2. Use high fasting days as compensation days not punishment days
3. Be careful of average when eating window is long (Decide ahead of time 2 or 3 instances with food, times, and amounts)
4. Averaging is not intended to create a binge or “pig out” day
5. Plan your eating instances even on longer eating window days (2-4 eating episodes decided ahead of time)

 

C. Learned What “Breaks” My Fast

1. “Eight Fasting Gurus on What Breaks the Fast” coming soon! All of them agree that fat in some form (even slight amounts of fat in cbd oil, etc.) are okay during the fast—I disagree as I say why consume anything you have to work through before you start burning body fat!
2. I’m not concerned with a little blip from communion or my 5 calorie supplement or toothpaste or sugar free mint if needed
3. Doctorate NP of Diabetes discusses insulin spikes and their effect and length
4. How I feel= broken fast to me
5. Cravings= broken fast to me
6. Hunger= broken fast to me
7. “Broken” might be for ten minutes then right back to fasting (but don’t use this as an excuse for “breaking” it as the little breaks add up—plus, the worst thing about “breaking a fast” is the ensuing hunger and cravings…don’t do it!)

 

Don’t miss an episode! Join the free private FB group to watch the Tuesday night Weight Loss Lifestyle broadcasts and the Thursday Think-Feel-Eat broadcasts right away!

 

D. Power of Fasting

1. Not affect weight LOSS as much as amount of food eating, cravings, hunger, dopamine spikes, willpower needs, control, etc.
2. Effect on hunger
3. Nibbles vs. whole meals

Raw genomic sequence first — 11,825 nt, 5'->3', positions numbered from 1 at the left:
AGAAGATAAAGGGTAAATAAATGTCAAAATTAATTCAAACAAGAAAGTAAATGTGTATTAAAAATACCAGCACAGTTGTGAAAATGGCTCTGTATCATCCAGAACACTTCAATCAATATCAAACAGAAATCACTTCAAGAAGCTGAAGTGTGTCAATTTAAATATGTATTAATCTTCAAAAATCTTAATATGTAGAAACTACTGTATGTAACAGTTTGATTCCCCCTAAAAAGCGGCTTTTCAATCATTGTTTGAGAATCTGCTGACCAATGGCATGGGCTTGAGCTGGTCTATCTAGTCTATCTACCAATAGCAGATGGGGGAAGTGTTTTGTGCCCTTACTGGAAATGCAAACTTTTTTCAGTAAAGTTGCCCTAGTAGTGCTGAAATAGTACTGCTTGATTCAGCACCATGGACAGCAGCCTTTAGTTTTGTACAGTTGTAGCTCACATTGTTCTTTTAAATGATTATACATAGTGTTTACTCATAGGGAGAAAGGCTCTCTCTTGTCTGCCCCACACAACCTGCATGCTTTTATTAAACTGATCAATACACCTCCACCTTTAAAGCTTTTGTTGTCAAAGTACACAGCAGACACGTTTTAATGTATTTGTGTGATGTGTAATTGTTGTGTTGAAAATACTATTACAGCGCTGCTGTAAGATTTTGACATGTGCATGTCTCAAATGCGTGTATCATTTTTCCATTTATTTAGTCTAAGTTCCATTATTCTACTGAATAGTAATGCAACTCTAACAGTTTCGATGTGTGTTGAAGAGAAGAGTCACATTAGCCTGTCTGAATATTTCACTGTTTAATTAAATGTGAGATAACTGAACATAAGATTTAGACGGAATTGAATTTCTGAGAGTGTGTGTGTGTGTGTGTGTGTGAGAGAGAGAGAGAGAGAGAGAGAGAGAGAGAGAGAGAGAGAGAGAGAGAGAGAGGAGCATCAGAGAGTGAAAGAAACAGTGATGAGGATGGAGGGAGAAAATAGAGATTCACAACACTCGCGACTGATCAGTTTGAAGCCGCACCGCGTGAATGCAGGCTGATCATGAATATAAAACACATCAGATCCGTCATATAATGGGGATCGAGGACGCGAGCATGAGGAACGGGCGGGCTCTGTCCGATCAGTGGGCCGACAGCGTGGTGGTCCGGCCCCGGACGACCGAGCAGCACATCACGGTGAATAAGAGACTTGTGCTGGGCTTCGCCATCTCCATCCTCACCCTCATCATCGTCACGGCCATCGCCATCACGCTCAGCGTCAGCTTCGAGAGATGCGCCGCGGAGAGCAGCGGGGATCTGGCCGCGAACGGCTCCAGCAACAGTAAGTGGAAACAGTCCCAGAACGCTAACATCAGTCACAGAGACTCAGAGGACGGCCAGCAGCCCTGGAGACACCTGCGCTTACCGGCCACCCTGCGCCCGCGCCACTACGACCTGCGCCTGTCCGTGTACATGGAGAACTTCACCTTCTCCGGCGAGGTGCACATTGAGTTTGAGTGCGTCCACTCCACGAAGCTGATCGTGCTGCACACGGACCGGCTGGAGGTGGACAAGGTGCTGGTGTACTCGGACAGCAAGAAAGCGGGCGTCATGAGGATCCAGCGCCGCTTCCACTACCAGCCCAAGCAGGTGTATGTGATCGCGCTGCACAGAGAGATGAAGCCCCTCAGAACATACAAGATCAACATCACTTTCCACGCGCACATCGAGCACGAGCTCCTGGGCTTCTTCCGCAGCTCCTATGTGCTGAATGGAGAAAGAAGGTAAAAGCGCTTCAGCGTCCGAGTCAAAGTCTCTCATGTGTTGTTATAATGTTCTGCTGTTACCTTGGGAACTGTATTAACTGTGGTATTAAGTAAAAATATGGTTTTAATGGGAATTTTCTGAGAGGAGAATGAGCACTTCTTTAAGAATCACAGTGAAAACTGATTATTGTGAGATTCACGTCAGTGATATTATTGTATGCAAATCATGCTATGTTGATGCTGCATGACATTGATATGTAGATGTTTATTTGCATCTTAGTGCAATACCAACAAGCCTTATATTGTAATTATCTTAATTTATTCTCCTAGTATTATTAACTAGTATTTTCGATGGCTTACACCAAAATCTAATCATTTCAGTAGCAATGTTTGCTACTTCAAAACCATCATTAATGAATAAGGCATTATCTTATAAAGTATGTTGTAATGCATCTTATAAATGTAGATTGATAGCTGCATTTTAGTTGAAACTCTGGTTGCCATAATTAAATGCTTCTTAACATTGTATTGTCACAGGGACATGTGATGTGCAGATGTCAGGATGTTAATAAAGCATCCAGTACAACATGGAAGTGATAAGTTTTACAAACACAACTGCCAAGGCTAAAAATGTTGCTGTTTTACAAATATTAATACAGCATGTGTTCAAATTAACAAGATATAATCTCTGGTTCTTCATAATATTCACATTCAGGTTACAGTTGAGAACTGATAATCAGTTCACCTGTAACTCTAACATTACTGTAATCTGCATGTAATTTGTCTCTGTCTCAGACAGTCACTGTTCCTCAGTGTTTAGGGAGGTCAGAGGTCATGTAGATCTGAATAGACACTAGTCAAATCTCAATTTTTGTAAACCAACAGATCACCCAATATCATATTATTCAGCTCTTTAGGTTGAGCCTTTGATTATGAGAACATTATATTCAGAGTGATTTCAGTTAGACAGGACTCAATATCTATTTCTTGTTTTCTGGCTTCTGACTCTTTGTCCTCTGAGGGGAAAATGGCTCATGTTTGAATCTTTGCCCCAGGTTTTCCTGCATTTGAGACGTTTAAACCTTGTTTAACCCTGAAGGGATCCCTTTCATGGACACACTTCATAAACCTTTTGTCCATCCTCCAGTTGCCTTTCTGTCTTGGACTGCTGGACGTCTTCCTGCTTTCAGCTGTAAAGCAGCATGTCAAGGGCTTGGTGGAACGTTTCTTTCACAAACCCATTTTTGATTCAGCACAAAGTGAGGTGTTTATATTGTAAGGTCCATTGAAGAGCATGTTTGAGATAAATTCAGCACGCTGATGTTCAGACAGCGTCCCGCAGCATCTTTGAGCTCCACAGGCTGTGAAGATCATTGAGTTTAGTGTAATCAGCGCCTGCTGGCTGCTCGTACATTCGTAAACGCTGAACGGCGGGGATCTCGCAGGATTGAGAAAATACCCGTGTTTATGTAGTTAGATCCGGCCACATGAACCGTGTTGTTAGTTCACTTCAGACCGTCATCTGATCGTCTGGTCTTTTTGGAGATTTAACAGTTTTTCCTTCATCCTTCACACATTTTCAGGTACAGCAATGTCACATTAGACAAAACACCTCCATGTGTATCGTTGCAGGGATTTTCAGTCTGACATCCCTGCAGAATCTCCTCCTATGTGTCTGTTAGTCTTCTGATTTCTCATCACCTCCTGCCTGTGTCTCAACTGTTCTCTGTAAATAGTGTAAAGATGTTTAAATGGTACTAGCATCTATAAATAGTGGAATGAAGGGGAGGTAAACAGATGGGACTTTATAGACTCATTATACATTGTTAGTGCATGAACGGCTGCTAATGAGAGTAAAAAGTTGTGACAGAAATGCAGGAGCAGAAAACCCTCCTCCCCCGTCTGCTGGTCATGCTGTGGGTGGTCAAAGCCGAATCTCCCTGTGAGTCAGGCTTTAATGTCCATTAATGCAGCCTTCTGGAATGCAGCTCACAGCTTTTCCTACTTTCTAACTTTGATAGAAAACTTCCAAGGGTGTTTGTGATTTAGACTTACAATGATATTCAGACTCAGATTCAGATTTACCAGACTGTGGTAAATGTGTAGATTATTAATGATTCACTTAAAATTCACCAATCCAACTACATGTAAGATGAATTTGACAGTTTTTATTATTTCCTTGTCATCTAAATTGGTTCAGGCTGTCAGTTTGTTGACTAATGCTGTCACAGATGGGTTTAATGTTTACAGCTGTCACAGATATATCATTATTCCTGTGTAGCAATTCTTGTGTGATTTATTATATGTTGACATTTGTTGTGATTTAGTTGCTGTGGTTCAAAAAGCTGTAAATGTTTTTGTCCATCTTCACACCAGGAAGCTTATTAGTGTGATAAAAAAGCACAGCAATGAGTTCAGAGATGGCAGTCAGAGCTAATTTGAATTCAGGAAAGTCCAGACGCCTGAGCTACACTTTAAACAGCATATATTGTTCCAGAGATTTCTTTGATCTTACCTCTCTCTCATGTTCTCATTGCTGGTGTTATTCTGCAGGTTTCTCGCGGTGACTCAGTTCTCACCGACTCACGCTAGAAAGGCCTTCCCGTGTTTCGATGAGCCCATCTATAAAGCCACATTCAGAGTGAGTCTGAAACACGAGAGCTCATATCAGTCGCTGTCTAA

4. Willpower—need lessened and used in smaller time period
5. Control—says it all!
6. Insulin/leptin relationship
7. Puts me in good position to burn body fat (but not only way to lose weight or burn body fat)

Free webinar! https://intermittentfastingwebinar.com 

Weight Loss Lifestyle #61: Willpower II–Ways to Overcome or Change the Willpower Gap

Weight Loss Lifestyle #61: Willpower II–Ways to Overcome or Change the Willpower Gap

In Episode #60, I explained that we have a willpower gap—a gap between the amount of willpower that we need each day and the length of day/number of temptations we are faced with each day.

We can do some things to manufacture more—we can refill some of our stores, we can do intentional self care tasks that give us more, and we can do daily lifestyle things that lead to a bump in willpower.

However, the best way to handle the willpower gap is to use what we have wisely, to reduce the need for so much of it, to control hormones to help us with the lack, and other “use wisely and reduce need” moves.

The first way to use our willpower more wisely is simply to “save it up” during Intermittent Fasting. Such a cool and simple trick to not use it for 119 food related decisions all day.

We also decrease our need for it overall in Intermittent Fasting as we help insulin, ghrelin, and leptin to work amazingly well for us–again through IF!